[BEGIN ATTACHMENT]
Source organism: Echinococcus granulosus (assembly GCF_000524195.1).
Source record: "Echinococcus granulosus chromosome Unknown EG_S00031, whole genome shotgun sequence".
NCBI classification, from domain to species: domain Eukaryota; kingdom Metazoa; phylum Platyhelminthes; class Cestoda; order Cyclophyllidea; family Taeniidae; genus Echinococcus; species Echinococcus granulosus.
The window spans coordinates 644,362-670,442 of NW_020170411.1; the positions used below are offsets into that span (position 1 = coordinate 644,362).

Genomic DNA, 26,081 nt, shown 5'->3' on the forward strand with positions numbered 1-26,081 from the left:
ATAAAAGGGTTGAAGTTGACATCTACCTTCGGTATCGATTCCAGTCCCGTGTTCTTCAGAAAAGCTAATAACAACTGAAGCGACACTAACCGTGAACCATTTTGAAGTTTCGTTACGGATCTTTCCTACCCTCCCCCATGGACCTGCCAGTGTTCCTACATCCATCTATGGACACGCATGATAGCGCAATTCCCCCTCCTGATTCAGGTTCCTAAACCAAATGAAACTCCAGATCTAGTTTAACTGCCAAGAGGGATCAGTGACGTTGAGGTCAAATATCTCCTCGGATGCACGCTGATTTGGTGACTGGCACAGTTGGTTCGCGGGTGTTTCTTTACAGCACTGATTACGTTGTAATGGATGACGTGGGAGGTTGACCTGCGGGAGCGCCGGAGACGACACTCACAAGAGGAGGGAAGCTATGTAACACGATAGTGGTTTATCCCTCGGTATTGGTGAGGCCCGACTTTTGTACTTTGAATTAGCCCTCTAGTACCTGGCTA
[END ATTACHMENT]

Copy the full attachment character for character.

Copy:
Source organism: Echinococcus granulosus (assembly GCF_000524195.1).
Source record: "Echinococcus granulosus chromosome Unknown EG_S00031, whole genome shotgun sequence".
NCBI classification, from domain to species: domain Eukaryota; kingdom Metazoa; phylum Platyhelminthes; class Cestoda; order Cyclophyllidea; family Taeniidae; genus Echinococcus; species Echinococcus granulosus.
The window spans coordinates 644,362-670,442 of NW_020170411.1; the positions used below are offsets into that span (position 1 = coordinate 644,362).

Genomic DNA, 26,081 nt, shown 5'->3' on the forward strand with positions numbered 1-26,081 from the left:
ATAAAAGGGTTGAAGTTGACATCTACCTTCGGTATCGATTCCAGTCCCGTGTTCTTCAGAAAAGCTAATAACAACTGAAGCGACACTAACCGTGAACCATTTTGAAGTTTCGTTACGGATCTTTCCTACCCTCCCCCATGGACCTGCCAGTGTTCCTACATCCATCTATGGACACGCATGATAGCGCAATTCCCCCTCCTGATTCAGGTTCCTAAACCAAATGAAACTCCAGATCTAGTTTAACTGCCAAGAGGGATCAGTGACGTTGAGGTCAAATATCTCCTCGGATGCACGCTGATTTGGTGACTGGCACAGTTGGTTCGCGGGTGTTTCTTTACAGCACTGATTACGTTGTAATGGATGACGTGGGAGGTTGACCTGCGGGAGCGCCGGAGACGACACTCACAAGAGGAGGGAAGCTATGTAACACGATAGTGGTTTATCCCTCGGTATTGGTGAGGCCCGACTTTTGTACTTTGAATTAGCCCTCTAGTACCTGGCTA